Maeve Higgins Finds An Enemy And His Name Is Stephen Miller


Excerpted from a truly hilarious Op-Ed by Maeve Higgins for The New York Times

I am a peaceable person. By that I mean I avoid conflict and also I’m quite lazy. People generally appeal to me. I can see their good side. I sometimes have fleeting antagonisms: toward a waitress I feel is being too performative in her friendship with a coffee shop regular, or that woman on the subway eating a plum really loudly. But in general, I have a smiley face and at the risk of sounding bonkers, I make friends with almost everyone I come across. What I’m missing, I’ve come to realize after a summer of cookouts and heart-to-hearts and hiking trips, is an enemy.

Until I secure a worthwhile enemy, I cannot consider myself a successful grown-up. It’s sobering to consider why it hasn’t happened yet. Am I not important enough? Am I not fierce enough?

Every heroine must have an opponent who makes her better, stronger, nimbler than before. Who shall propel me forward on waves of bitter animosity? Crucially, I live in a chaotic time where people like me, people who usually bumble along unbothered, have to step up and stand for something. It’s not a hardening of the heart so much as a sharpening of the spirit.

So recently I closed my eyes and looked around on a deep level for who’s bothering me.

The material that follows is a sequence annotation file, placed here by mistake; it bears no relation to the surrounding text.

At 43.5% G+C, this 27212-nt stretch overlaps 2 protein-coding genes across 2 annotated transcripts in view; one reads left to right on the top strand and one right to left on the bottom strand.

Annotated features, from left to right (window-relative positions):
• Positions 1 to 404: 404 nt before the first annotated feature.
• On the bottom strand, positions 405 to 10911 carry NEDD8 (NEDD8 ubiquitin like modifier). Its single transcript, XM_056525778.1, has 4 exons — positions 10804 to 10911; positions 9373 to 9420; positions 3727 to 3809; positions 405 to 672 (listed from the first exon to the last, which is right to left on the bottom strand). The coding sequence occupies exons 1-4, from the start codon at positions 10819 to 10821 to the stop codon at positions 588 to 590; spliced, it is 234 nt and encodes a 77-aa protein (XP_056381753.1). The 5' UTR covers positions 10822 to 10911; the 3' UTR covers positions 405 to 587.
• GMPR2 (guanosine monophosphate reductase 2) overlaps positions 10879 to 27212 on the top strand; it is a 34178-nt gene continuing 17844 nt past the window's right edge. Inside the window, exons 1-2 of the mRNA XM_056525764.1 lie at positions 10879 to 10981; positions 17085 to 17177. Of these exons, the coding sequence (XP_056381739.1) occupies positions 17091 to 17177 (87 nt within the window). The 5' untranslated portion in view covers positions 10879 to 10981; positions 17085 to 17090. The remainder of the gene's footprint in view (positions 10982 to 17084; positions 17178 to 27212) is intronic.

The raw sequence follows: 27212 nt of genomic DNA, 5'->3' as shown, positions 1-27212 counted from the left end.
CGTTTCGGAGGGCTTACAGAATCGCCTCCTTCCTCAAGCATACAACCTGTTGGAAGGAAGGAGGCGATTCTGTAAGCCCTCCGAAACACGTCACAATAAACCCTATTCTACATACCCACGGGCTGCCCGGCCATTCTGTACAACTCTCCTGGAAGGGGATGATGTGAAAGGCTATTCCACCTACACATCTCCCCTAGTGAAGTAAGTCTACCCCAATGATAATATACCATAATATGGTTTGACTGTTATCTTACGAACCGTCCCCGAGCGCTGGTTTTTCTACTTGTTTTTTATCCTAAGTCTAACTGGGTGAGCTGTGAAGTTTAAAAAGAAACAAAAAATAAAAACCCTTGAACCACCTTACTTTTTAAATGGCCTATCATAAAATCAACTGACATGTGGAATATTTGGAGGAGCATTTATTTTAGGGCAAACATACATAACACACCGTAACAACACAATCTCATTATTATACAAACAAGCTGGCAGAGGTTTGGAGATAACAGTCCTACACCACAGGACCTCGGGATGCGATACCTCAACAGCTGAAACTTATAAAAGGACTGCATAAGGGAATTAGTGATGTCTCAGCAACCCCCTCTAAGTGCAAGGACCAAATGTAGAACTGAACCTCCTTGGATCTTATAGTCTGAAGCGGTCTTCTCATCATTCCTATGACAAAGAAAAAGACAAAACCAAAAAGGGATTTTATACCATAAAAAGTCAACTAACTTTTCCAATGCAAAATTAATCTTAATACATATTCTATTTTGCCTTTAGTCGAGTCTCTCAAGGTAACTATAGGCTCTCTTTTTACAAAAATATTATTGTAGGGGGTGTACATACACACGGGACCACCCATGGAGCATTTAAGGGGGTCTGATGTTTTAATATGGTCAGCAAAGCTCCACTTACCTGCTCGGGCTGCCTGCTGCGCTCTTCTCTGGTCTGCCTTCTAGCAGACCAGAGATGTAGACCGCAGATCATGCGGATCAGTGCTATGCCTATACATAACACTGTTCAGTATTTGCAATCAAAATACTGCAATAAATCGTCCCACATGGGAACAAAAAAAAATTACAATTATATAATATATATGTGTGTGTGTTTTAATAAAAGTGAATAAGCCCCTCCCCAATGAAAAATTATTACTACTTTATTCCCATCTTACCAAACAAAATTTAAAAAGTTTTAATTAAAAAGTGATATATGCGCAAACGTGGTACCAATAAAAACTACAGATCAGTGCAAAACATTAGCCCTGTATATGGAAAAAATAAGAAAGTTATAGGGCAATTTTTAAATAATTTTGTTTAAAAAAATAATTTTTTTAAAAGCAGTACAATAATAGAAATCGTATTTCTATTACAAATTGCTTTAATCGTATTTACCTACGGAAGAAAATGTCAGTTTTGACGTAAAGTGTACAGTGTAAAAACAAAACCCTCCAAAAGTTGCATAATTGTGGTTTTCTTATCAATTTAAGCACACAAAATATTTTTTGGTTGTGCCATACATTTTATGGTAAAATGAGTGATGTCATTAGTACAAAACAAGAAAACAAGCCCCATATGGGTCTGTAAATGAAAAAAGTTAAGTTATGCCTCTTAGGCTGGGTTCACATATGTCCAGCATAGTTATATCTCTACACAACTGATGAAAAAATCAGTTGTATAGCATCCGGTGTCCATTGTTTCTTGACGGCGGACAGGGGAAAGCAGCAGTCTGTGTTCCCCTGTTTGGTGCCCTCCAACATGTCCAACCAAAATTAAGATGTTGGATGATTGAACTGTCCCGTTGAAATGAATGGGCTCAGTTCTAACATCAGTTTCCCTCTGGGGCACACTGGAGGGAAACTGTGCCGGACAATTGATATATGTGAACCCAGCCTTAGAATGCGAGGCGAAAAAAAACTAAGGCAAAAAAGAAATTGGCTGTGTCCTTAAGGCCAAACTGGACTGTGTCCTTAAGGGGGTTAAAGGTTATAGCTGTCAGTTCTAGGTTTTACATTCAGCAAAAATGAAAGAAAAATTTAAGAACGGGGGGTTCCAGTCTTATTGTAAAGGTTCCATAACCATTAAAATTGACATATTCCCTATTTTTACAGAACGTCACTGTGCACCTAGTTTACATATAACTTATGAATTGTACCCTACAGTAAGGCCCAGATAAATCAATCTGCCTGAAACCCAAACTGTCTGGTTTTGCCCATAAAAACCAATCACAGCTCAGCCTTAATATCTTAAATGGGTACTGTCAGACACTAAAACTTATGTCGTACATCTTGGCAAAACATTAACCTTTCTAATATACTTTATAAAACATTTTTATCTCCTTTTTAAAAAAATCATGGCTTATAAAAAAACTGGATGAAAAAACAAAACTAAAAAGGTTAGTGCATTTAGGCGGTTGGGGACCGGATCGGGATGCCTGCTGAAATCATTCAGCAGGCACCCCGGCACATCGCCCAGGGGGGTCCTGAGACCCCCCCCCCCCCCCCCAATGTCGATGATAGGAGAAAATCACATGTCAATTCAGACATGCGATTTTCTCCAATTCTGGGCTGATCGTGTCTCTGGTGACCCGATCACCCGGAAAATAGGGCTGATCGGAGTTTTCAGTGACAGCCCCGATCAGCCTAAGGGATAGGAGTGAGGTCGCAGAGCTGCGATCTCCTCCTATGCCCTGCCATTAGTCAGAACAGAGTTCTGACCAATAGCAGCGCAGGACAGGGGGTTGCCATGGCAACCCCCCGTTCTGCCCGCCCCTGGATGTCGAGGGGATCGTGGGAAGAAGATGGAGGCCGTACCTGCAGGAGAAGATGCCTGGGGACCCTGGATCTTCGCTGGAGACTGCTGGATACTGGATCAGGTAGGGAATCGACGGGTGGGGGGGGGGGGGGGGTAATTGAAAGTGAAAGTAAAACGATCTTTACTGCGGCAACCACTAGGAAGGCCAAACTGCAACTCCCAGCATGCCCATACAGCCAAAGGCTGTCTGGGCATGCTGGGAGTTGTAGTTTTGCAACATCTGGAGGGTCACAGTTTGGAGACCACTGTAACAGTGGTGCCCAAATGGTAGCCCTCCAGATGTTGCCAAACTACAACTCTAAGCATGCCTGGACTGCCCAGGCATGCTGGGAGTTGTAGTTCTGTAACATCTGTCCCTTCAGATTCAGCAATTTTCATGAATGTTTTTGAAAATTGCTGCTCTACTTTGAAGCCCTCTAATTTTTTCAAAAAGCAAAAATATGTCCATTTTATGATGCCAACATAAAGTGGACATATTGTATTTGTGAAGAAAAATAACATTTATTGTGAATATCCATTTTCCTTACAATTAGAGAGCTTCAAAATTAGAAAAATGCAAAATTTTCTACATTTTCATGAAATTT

A phantasm emerged, and as it took shape I saw it was none other than Stephen Miller, waving at me cheerfully as he stepped into view. It’s funny, isn’t it? Sometimes what you’re looking for has been right there all along, shouting over women on cable news shows. 

Mr. Miller is one of President Trump’s senior advisers on policy, and he served as his hype man on the campaign trail. On Friday, it emerged that in May, he drafted a letter firing the F.B.I. director James B. Comey, but the letter was too problematic to use. More recently, you could catch him haughtily disrespecting the Statue of Liberty and, it seems likely, hastening the end of DACA, the Deferred Action for Childhood Arrivals program, the most humane and sensible piece of immigration reform in decades. He wears skinny ties. He has a loud voice and quiet eyes. His obsession is immigration and how scary immigrants are. He blames us for everything.


I think he’s The One. Mr. Miller and I both spend our time thinking and learning about immigration. I am an immigrant and make a podcast about immigration, but he goes many steps further. He helps create our nation’s immigration policy. He was a big proponent of the first travel ban. You know, the grotesque one that tried to block Syrian refugees forever. I understand that he is stronger than I am, not physically, I’d imagine, but politically.

I do not know him personally and he doesn’t have a clue who I am. Perhaps it’s self-aggrandizing of me to choose him, but a real enemy should be a stretch. He is clever and works very hard. He has immense privilege. I watch him closely. I wonder how healthy it is, this new fixation on my enemy. Then I recall hearing animal experts say that getting a second cat, even one that your first cat despises, is a good idea. That’s because the second cat gives the first cat something to think about, and this mental stimulation is a positive thing; it can even extend the cat’s life.

I’m that first cat, getting tougher, more focused, maybe a bit immortal. “Miller,” I think, “where are you now? What are you doing? Are you using my litter box again?”


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